Fire official denies puppy attack in court testimony


A former Los Angeles County assistant fire chief took the witness stand today and denied allegations that he brutally beat his neighbor’s dog without cause.

Glynn Damon Johnson, 54, testified during a preliminary hearing that the dog, a 45-pound puppy named Karley, attacked him suddenly as he walked it to its owners’ home.

Moments later its jaws were clenched on his thumb, Johnson testified.

Fearing his thumb was being severed, Johnson said he picked up a nearby rock and attempted to strike the dog in the head three times — he said he connected twice — and stopped when the puppy released its grip on his hand.

“I was absolutely terrified,” Johnson testified in Riverside Superior Court. “I thought I was going to lose my thumb.”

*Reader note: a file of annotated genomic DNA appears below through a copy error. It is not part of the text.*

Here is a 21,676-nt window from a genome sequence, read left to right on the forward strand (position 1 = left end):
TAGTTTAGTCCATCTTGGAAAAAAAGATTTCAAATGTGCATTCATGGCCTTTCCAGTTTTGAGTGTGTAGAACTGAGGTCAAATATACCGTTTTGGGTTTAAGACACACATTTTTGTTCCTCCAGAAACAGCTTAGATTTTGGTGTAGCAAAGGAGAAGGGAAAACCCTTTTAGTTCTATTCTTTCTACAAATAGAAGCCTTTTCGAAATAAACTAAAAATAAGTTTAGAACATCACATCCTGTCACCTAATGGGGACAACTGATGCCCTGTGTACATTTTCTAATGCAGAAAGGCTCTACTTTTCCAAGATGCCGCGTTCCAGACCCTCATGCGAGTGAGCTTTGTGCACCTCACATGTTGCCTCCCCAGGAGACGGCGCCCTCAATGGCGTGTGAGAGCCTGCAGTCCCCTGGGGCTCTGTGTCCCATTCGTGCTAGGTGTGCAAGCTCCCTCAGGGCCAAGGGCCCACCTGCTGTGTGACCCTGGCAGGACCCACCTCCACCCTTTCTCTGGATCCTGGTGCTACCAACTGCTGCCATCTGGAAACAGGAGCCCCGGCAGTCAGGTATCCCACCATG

Johnson said this morning that “there was no alternative” but to hit the dog with the 10-inch rock.

Prosecutors have charged Johnson with a single felony count of animal cruelty for the Nov. 3, 2008 incident on Armintrout Drive in Riverside.

The puppy, a German Shepard mix, was euthanized after the incident.

Three of Johnson’s neighbors testified Tuesday that Johnson appeared to have no reason to attack the dog viciously and without reason.

The neighbors said Johnson struck the dog with his fist and the rock as many as 30 times — far more than the three times Johnson claimed in testimony today.

Johnson said he saw the dog leave its owners’ yard and run through his yard under a fence to an adjoining property. He said he went outside to help the dog back to its yard.

As he was escorting the dog, holding its collar with his left hand, it “turned and started biting and attacking me,” Johnson testified.

The dog first latched its jaw onto Johnson’s left wrist, then released its grip and bit down on his right thumb. Johnson said he heard his thumb making a “pop” sound after the dog clenched its molars.

The incident left Johnson’s thumb nearly severed, requiring six stitches when treated, a physician’s assistant who treated Johnson after the incident testified today.